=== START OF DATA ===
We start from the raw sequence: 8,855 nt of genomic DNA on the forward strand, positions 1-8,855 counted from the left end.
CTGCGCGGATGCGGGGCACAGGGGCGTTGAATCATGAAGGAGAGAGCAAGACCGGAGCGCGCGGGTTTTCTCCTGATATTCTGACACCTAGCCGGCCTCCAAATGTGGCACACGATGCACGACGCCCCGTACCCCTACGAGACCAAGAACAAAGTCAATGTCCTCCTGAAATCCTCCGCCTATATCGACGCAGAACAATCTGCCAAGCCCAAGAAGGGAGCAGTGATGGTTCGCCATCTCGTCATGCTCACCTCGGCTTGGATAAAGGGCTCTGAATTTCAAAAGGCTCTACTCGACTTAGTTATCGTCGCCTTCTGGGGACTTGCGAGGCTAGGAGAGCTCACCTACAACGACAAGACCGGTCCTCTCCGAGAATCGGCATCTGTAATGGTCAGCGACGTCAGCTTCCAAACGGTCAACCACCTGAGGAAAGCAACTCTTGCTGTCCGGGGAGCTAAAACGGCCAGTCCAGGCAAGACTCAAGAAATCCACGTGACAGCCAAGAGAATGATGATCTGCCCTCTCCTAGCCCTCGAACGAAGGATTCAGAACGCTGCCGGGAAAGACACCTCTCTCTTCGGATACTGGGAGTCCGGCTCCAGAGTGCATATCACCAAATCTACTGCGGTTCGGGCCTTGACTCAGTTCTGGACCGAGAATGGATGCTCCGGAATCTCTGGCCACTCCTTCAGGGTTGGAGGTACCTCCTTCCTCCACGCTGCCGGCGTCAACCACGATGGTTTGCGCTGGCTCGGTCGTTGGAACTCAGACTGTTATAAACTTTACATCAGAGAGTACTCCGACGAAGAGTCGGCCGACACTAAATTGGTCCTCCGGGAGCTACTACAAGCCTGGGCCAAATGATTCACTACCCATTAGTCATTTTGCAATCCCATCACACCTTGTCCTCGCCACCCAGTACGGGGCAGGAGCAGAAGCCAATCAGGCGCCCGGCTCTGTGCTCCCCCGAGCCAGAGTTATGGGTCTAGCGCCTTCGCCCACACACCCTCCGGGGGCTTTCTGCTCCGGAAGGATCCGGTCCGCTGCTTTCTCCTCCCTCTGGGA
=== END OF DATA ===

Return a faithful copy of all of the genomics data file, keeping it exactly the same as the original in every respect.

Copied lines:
We start from the raw sequence: 8,855 nt of genomic DNA on the forward strand, positions 1-8,855 counted from the left end.
CTGCGCGGATGCGGGGCACAGGGGCGTTGAATCATGAAGGAGAGAGCAAGACCGGAGCGCGCGGGTTTTCTCCTGATATTCTGACACCTAGCCGGCCTCCAAATGTGGCACACGATGCACGACGCCCCGTACCCCTACGAGACCAAGAACAAAGTCAATGTCCTCCTGAAATCCTCCGCCTATATCGACGCAGAACAATCTGCCAAGCCCAAGAAGGGAGCAGTGATGGTTCGCCATCTCGTCATGCTCACCTCGGCTTGGATAAAGGGCTCTGAATTTCAAAAGGCTCTACTCGACTTAGTTATCGTCGCCTTCTGGGGACTTGCGAGGCTAGGAGAGCTCACCTACAACGACAAGACCGGTCCTCTCCGAGAATCGGCATCTGTAATGGTCAGCGACGTCAGCTTCCAAACGGTCAACCACCTGAGGAAAGCAACTCTTGCTGTCCGGGGAGCTAAAACGGCCAGTCCAGGCAAGACTCAAGAAATCCACGTGACAGCCAAGAGAATGATGATCTGCCCTCTCCTAGCCCTCGAACGAAGGATTCAGAACGCTGCCGGGAAAGACACCTCTCTCTTCGGATACTGGGAGTCCGGCTCCAGAGTGCATATCACCAAATCTACTGCGGTTCGGGCCTTGACTCAGTTCTGGACCGAGAATGGATGCTCCGGAATCTCTGGCCACTCCTTCAGGGTTGGAGGTACCTCCTTCCTCCACGCTGCCGGCGTCAACCACGATGGTTTGCGCTGGCTCGGTCGTTGGAACTCAGACTGTTATAAACTTTACATCAGAGAGTACTCCGACGAAGAGTCGGCCGACACTAAATTGGTCCTCCGGGAGCTACTACAAGCCTGGGCCAAATGATTCACTACCCATTAGTCATTTTGCAATCCCATCACACCTTGTCCTCGCCACCCAGTACGGGGCAGGAGCAGAAGCCAATCAGGCGCCCGGCTCTGTGCTCCCCCGAGCCAGAGTTATGGGTCTAGCGCCTTCGCCCACACACCCTCCGGGGGCTTTCTGCTCCGGAAGGATCCGGTCCGCTGCTTTCTCCTCCCTCTGGGA